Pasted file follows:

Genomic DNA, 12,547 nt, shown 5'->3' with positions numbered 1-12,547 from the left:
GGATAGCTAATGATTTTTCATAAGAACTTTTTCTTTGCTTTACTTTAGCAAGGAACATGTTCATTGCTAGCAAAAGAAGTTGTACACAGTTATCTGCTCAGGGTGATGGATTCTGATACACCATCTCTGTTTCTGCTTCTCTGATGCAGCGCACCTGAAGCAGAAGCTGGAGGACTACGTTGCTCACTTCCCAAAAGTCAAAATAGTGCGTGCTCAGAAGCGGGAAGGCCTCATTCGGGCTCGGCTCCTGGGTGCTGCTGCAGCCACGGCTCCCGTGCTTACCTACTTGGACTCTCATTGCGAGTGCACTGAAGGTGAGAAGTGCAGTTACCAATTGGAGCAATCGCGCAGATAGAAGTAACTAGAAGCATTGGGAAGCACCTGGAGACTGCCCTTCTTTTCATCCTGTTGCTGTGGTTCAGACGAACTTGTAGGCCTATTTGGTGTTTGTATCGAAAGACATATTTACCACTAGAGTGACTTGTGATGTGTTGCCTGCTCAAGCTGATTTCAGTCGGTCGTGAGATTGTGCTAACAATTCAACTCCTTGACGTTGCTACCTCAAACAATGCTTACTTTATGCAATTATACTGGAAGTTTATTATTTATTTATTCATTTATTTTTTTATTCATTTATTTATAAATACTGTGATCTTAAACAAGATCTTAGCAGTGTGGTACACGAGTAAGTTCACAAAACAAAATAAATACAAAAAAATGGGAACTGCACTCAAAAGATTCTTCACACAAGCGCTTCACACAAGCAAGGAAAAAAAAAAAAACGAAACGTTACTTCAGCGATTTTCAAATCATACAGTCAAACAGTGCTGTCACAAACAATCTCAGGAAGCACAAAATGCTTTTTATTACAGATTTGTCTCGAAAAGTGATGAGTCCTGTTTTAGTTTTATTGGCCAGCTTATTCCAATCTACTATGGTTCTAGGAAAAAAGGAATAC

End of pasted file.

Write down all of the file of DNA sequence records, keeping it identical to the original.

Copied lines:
Genomic DNA, 12,547 nt, shown 5'->3' with positions numbered 1-12,547 from the left:
GGATAGCTAATGATTTTTCATAAGAACTTTTTCTTTGCTTTACTTTAGCAAGGAACATGTTCATTGCTAGCAAAAGAAGTTGTACACAGTTATCTGCTCAGGGTGATGGATTCTGATACACCATCTCTGTTTCTGCTTCTCTGATGCAGCGCACCTGAAGCAGAAGCTGGAGGACTACGTTGCTCACTTCCCAAAAGTCAAAATAGTGCGTGCTCAGAAGCGGGAAGGCCTCATTCGGGCTCGGCTCCTGGGTGCTGCTGCAGCCACGGCTCCCGTGCTTACCTACTTGGACTCTCATTGCGAGTGCACTGAAGGTGAGAAGTGCAGTTACCAATTGGAGCAATCGCGCAGATAGAAGTAACTAGAAGCATTGGGAAGCACCTGGAGACTGCCCTTCTTTTCATCCTGTTGCTGTGGTTCAGACGAACTTGTAGGCCTATTTGGTGTTTGTATCGAAAGACATATTTACCACTAGAGTGACTTGTGATGTGTTGCCTGCTCAAGCTGATTTCAGTCGGTCGTGAGATTGTGCTAACAATTCAACTCCTTGACGTTGCTACCTCAAACAATGCTTACTTTATGCAATTATACTGGAAGTTTATTATTTATTTATTCATTTATTTTTTTATTCATTTATTTATAAATACTGTGATCTTAAACAAGATCTTAGCAGTGTGGTACACGAGTAAGTTCACAAAACAAAATAAATACAAAAAAATGGGAACTGCACTCAAAAGATTCTTCACACAAGCGCTTCACACAAGCAAGGAAAAAAAAAAAAACGAAACGTTACTTCAGCGATTTTCAAATCATACAGTCAAACAGTGCTGTCACAAACAATCTCAGGAAGCACAAAATGCTTTTTATTACAGATTTGTCTCGAAAAGTGATGAGTCCTGTTTTAGTTTTATTGGCCAGCTTATTCCAATCTACTATGGTTCTAGGAAAAAAGGAATAC